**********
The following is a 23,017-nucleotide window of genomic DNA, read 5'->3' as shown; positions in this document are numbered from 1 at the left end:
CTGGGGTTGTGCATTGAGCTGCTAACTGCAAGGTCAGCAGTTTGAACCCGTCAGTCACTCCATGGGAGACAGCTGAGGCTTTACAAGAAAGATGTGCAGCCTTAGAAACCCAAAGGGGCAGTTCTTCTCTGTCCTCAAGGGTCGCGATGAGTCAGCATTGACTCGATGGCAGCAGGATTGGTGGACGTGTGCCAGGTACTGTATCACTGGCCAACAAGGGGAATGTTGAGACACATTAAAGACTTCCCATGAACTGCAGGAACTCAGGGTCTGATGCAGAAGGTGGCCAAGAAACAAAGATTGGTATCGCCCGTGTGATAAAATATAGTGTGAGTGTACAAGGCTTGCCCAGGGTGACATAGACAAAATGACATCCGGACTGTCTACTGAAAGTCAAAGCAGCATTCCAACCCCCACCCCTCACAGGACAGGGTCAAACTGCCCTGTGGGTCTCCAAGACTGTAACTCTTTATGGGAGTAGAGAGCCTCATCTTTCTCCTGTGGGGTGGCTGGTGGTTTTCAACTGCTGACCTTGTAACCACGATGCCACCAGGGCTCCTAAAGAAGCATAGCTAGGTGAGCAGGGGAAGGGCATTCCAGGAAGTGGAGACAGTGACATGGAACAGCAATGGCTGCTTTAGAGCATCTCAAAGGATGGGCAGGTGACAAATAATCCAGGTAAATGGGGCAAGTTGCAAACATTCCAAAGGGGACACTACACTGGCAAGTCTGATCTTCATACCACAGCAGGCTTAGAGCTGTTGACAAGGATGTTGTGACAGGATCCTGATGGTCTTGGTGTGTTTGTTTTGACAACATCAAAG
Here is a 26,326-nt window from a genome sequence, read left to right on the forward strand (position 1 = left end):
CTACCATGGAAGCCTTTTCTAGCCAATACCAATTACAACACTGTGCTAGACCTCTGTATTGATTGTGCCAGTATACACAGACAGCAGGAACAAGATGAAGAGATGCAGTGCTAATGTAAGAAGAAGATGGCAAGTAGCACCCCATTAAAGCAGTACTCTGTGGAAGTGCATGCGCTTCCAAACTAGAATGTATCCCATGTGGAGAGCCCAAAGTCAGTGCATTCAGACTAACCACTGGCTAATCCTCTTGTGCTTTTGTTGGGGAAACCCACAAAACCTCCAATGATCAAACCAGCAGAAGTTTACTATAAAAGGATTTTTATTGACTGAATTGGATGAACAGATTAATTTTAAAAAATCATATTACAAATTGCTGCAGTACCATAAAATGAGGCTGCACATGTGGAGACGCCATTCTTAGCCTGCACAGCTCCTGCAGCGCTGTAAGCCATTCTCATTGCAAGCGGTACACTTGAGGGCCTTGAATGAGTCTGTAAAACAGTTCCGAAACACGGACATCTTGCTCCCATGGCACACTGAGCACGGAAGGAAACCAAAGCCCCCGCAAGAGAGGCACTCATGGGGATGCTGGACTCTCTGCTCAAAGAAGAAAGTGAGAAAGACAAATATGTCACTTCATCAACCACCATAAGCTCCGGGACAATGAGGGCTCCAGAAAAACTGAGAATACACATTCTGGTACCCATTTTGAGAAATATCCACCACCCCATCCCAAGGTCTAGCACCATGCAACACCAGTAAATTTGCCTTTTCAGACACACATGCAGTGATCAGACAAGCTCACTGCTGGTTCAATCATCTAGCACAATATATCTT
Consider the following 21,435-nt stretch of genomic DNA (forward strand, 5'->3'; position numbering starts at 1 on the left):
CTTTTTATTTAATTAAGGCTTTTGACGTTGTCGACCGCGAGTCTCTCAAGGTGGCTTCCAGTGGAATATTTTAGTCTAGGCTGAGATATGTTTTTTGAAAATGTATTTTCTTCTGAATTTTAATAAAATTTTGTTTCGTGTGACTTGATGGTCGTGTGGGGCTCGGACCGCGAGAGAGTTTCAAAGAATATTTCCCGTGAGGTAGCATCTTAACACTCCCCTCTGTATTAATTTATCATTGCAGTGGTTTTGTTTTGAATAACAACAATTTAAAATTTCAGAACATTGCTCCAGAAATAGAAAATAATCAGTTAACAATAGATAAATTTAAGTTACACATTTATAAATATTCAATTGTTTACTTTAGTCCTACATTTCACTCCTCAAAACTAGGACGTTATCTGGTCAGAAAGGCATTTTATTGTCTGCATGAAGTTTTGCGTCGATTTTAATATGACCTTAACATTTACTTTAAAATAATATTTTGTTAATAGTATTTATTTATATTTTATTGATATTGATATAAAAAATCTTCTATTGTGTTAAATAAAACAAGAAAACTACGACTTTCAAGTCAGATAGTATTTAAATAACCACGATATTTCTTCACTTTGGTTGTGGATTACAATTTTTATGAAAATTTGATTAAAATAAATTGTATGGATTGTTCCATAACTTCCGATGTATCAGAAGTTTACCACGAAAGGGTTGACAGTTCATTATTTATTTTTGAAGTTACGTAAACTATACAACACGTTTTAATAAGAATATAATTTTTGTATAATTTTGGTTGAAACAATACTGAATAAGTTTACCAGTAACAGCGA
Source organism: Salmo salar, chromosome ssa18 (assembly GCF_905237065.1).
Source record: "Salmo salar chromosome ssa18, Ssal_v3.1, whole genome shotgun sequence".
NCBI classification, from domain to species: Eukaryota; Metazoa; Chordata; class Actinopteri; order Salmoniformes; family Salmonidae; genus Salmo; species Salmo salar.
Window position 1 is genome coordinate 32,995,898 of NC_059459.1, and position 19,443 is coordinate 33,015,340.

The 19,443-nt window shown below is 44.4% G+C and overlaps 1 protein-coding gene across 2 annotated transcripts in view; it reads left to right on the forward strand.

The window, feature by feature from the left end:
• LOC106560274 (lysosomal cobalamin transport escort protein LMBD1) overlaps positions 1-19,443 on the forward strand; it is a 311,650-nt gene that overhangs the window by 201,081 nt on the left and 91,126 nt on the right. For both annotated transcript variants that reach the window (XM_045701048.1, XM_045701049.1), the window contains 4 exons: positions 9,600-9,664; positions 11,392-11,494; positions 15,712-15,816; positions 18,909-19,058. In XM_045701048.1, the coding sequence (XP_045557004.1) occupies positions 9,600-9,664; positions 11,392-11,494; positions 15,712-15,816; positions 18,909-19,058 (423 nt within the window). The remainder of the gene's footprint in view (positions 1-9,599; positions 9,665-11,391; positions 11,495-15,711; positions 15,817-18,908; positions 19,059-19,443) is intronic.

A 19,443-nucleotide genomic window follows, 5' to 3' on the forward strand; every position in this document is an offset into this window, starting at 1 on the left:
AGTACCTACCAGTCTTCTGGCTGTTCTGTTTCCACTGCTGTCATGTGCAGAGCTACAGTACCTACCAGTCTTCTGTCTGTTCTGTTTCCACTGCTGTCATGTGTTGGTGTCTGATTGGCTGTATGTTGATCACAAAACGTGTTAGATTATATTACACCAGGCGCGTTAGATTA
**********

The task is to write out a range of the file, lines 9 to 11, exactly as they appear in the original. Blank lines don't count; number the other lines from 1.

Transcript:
NCBI classification, from domain to species: Eukaryota; Metazoa; Chordata; class Actinopteri; order Salmoniformes; family Salmonidae; genus Salmo; species Salmo salar.
Window position 1 is genome coordinate 32,995,898 of NC_059459.1, and position 19,443 is coordinate 33,015,340.

The 19,443-nt window shown below is 44.4% G+C and overlaps 1 protein-coding gene across 2 annotated transcripts in view; it reads left to right on the forward strand.